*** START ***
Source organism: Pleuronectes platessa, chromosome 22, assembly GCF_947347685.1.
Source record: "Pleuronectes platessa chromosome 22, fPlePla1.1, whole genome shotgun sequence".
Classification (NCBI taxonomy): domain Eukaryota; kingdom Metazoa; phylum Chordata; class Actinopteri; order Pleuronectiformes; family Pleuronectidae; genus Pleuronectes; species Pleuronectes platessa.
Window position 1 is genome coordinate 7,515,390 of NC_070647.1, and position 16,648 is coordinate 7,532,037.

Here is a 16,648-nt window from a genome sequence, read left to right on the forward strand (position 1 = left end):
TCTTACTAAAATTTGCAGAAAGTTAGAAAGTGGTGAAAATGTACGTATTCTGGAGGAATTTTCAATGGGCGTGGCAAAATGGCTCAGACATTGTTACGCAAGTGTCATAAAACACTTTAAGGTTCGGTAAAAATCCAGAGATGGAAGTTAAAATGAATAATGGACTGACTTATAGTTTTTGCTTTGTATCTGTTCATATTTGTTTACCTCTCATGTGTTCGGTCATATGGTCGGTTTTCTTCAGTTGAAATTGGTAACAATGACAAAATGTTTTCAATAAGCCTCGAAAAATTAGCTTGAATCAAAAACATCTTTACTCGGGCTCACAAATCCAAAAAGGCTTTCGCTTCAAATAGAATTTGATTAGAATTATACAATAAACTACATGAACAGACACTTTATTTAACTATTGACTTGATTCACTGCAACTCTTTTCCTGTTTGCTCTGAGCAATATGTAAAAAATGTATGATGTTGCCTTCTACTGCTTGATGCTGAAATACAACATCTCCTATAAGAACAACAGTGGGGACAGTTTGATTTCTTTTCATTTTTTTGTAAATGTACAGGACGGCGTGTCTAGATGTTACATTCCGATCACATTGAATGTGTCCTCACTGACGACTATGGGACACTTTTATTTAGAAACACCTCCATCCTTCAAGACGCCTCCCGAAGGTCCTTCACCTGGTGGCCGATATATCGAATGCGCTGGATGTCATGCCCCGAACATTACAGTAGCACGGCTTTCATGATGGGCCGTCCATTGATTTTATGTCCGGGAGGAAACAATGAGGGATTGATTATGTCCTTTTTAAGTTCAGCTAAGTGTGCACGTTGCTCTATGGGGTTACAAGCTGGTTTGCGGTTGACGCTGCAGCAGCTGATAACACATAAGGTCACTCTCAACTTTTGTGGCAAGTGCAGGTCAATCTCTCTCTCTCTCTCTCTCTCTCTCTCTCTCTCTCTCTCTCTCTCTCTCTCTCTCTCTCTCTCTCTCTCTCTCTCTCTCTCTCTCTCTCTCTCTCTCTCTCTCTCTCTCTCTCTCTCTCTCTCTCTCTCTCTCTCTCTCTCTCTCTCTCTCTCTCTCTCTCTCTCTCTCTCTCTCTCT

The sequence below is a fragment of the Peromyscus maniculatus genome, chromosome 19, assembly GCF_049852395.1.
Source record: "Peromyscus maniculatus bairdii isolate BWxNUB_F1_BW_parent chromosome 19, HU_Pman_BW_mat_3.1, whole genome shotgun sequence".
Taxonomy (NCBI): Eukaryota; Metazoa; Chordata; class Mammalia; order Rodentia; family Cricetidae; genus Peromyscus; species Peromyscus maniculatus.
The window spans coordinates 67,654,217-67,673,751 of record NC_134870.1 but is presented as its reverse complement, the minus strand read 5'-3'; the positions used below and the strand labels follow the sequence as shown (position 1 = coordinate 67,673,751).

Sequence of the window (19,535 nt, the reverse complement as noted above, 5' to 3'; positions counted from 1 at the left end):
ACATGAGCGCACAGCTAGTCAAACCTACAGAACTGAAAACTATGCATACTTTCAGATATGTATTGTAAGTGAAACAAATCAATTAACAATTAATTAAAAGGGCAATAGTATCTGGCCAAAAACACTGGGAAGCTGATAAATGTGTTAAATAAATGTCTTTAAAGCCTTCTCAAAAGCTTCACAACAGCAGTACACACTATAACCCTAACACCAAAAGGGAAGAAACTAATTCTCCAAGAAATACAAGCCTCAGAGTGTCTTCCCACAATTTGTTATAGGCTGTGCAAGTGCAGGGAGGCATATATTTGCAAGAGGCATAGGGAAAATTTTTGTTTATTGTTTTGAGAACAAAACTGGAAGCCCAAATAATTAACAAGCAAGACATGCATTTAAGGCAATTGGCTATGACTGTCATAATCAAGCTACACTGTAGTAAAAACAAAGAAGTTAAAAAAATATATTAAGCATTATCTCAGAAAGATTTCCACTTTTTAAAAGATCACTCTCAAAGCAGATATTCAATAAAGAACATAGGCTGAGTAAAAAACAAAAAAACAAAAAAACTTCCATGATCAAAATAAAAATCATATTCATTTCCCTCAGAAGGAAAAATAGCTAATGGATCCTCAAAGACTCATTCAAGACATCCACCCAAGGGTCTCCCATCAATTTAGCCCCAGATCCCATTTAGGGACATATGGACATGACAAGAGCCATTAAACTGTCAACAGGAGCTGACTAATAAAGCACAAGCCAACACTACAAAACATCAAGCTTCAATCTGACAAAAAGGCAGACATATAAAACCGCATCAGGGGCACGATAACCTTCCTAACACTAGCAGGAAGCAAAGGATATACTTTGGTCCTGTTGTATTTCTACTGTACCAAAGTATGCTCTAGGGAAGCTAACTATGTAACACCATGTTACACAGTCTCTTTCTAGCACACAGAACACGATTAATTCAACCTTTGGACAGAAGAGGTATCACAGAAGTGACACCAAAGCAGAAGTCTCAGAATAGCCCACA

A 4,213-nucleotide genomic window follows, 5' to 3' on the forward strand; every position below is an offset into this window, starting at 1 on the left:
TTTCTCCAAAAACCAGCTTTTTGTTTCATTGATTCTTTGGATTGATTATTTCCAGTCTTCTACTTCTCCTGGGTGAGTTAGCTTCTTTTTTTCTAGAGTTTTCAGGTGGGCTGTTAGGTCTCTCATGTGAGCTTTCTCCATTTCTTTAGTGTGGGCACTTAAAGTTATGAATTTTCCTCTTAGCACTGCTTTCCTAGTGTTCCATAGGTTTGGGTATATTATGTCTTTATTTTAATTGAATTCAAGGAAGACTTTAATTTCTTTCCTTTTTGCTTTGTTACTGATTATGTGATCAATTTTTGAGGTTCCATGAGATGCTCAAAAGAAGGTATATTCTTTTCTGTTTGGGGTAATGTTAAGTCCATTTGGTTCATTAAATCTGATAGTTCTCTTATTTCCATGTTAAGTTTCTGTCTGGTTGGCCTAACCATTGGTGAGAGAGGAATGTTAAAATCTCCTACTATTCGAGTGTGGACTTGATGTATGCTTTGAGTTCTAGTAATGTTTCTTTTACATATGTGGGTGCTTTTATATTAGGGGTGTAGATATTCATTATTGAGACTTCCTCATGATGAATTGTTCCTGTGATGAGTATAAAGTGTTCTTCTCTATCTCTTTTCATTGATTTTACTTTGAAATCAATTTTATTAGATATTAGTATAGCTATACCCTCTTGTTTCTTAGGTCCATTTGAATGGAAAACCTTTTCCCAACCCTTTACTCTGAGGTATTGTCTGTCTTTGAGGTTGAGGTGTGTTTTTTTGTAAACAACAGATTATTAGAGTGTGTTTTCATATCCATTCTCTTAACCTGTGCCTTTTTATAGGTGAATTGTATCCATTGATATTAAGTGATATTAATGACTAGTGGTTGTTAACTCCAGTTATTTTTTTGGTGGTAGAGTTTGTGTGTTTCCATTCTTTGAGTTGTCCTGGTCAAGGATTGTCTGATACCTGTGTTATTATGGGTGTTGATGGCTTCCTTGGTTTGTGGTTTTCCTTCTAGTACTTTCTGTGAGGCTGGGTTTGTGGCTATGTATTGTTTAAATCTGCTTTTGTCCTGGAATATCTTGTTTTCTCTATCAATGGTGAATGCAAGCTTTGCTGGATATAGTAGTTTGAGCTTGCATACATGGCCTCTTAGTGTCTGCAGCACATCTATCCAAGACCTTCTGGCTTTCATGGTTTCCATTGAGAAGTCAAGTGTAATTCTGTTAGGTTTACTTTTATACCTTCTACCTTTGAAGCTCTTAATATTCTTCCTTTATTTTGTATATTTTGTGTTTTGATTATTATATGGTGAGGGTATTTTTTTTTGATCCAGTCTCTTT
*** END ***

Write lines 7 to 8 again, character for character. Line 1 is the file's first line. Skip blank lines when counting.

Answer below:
The sequence below is a fragment of the Peromyscus maniculatus genome, chromosome 19, assembly GCF_049852395.1.
Source record: "Peromyscus maniculatus bairdii isolate BWxNUB_F1_BW_parent chromosome 19, HU_Pman_BW_mat_3.1, whole genome shotgun sequence".